The authors note that these patterns incorporate aspects of three existing theories in reward/aversion: prospect theory, which includes the fact that people are more strongly motivated to avoid negative outcomes than to attain positive outcomes; the matching law, which describes how the rates of response to multiple stimuli are proportional to the amount of reward attributed to each stimulus; and alliesthesia, which notes that the value placed on something depends on whether it is perceived to be scarce — for example, hungry people place greater value on food than do those who have just eaten.

One of the key differences between relative preference theory (RPT) and earlier theories is that RPT evaluates preferences relating to the intrinsic value of items to an individual, rather than relating preferences to values set by external forces — such as how the overall economy sets the value of the dollar. The patterns observed in this study are similar at the individual and group levels — a relationship known as “scaling.”

"In order for behavioral patterns to be considered law-like, they need to be described mathematically, recur in response to many types of stimuli, remain stable in the face of statistical noise, and potentially show scaling across different levels of measurement," explains Anne Blood, PhD, deputy principal investigator of the Phenotype Genotype Project, director of the MGH Mood and Motor Control Laboratory, and a co-author of the PLoS ONE report.

"Relative preference theory meets those requirements, but these observations need to be confirmed by other scientists," she adds. Other work by our team is examining how these RPT patterns are affected by depression and addiction, with the goal of developing RPT as an Internet tool for psychiatric diagnosis.” Earlier studies by the MGH investigators also connected aspects of RPT to reward circuits in the brain, using magnetic resonance imaging, and to measures of genetic variability.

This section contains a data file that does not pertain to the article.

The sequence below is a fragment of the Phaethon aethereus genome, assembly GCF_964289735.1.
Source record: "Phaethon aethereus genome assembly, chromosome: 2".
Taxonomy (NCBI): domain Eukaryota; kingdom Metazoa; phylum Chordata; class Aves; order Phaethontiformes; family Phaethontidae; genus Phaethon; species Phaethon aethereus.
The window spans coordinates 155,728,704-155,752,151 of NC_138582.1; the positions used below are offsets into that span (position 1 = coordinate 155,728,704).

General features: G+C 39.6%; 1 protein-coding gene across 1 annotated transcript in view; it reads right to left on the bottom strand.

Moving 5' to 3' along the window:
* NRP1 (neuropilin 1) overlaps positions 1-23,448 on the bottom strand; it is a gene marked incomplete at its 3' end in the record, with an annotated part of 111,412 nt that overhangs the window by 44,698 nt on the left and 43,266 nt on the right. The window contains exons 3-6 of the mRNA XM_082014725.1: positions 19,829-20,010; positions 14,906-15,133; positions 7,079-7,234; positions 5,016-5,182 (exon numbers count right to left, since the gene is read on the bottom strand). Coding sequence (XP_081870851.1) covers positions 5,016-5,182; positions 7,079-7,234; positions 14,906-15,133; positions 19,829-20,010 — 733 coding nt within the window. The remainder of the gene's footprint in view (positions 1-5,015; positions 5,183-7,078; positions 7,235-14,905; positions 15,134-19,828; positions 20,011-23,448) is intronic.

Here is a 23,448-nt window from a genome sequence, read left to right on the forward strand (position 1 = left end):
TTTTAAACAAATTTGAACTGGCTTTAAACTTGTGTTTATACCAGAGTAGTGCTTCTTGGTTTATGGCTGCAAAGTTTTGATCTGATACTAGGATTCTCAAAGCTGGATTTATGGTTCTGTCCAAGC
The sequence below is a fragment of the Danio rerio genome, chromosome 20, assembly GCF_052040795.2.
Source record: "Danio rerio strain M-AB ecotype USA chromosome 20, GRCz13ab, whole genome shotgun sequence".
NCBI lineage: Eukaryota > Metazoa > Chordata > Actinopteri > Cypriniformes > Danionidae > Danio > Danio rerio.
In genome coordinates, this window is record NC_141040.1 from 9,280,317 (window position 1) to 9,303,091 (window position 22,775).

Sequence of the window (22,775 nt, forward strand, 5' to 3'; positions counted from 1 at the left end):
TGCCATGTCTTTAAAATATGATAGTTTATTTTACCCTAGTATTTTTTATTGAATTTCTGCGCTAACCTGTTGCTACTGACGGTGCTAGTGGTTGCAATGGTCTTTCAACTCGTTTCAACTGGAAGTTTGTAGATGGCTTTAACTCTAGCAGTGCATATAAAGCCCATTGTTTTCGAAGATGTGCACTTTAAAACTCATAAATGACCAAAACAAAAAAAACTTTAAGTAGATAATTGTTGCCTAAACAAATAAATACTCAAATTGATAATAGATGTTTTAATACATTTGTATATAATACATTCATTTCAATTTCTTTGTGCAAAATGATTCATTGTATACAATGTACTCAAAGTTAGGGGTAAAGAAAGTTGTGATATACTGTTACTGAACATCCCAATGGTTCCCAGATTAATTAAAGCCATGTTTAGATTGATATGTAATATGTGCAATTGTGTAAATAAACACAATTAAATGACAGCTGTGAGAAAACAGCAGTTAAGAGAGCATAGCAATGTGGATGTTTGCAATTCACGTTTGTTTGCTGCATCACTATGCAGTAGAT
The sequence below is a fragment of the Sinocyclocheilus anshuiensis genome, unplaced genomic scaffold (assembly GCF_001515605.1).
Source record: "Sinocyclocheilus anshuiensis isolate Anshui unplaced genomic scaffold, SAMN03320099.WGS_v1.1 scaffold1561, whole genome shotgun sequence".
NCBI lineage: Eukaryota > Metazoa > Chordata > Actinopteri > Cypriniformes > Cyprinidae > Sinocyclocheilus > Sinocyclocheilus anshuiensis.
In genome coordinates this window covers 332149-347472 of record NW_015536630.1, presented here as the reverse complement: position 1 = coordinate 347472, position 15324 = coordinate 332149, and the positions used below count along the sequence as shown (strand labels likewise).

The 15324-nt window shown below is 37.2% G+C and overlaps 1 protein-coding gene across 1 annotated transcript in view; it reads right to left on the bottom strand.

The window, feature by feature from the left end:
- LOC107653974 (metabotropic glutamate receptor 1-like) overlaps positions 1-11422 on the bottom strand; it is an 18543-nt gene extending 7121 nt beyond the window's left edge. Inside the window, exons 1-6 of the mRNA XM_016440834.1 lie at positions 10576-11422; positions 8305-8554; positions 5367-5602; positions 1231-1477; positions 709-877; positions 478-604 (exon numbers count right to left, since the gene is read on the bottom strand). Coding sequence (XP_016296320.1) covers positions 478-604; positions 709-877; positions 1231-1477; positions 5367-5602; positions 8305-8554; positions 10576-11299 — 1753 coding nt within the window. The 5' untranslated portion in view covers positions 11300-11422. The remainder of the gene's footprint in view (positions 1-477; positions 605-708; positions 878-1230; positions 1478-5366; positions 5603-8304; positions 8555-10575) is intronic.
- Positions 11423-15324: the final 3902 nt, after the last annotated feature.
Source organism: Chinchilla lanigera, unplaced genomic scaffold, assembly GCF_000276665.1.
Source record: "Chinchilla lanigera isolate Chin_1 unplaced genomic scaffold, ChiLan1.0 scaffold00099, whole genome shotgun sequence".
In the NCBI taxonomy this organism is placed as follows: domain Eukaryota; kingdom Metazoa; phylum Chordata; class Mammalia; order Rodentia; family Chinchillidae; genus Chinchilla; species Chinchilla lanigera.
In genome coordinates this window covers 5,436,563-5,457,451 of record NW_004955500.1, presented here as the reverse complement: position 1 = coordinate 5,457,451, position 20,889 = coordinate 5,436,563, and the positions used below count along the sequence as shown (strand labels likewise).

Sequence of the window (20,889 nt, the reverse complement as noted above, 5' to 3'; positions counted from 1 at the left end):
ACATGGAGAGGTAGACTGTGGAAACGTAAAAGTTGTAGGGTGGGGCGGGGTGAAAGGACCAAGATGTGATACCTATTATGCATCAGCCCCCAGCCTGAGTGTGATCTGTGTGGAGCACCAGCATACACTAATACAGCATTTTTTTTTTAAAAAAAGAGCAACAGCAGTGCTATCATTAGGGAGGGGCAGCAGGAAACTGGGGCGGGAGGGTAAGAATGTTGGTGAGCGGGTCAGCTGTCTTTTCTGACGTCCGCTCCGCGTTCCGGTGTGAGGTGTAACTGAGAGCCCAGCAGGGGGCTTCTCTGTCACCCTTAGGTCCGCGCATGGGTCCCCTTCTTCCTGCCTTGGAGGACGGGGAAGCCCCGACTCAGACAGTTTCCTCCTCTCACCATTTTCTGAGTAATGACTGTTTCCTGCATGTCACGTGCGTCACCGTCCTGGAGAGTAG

Additional co -authors of the PLoS ONE paper are lead author Byoungwoo Kim, MGH Imaging and Psychiatry; Myungjoo Lee, and Sang Lee, MGH Imaging and Psychiatry; David Kennedy, PhD, MGH Neurology; Roy Perlis, MD, Jordan Smoller, MD and Maurizio Fava, MD, MGH Psychiatry; Robert Morris, MGH Imaging; David Kennedy, MGH Neurology; and Joseph Lehar, PhD, Boston University Bioinformatics. The research was funded by grants from the White House Office of National Drug Control Policy, the National Institute on Drug Abuse, the National Institute of Neurological Disorders and Stroke, and the National Center for Research Resources.

Massachusetts General Hospital, established in 1811, is the original and largest teaching hospital of Harvard Medical School. The MGH conducts the largest hospital-based research program in the United States, with an annual research budget of more than $600 million and major research centers in AIDS, cardiovascular research, cancer, computational and integrative biology, cutaneous biology, human genetics, medical imaging, neurodegenerative disorders, regenerative medicine, systems biology, transplantation biology and photomedicine.

Media Contacts: Sue McGreevey, 617 724-2764, smcgreevey@partners.org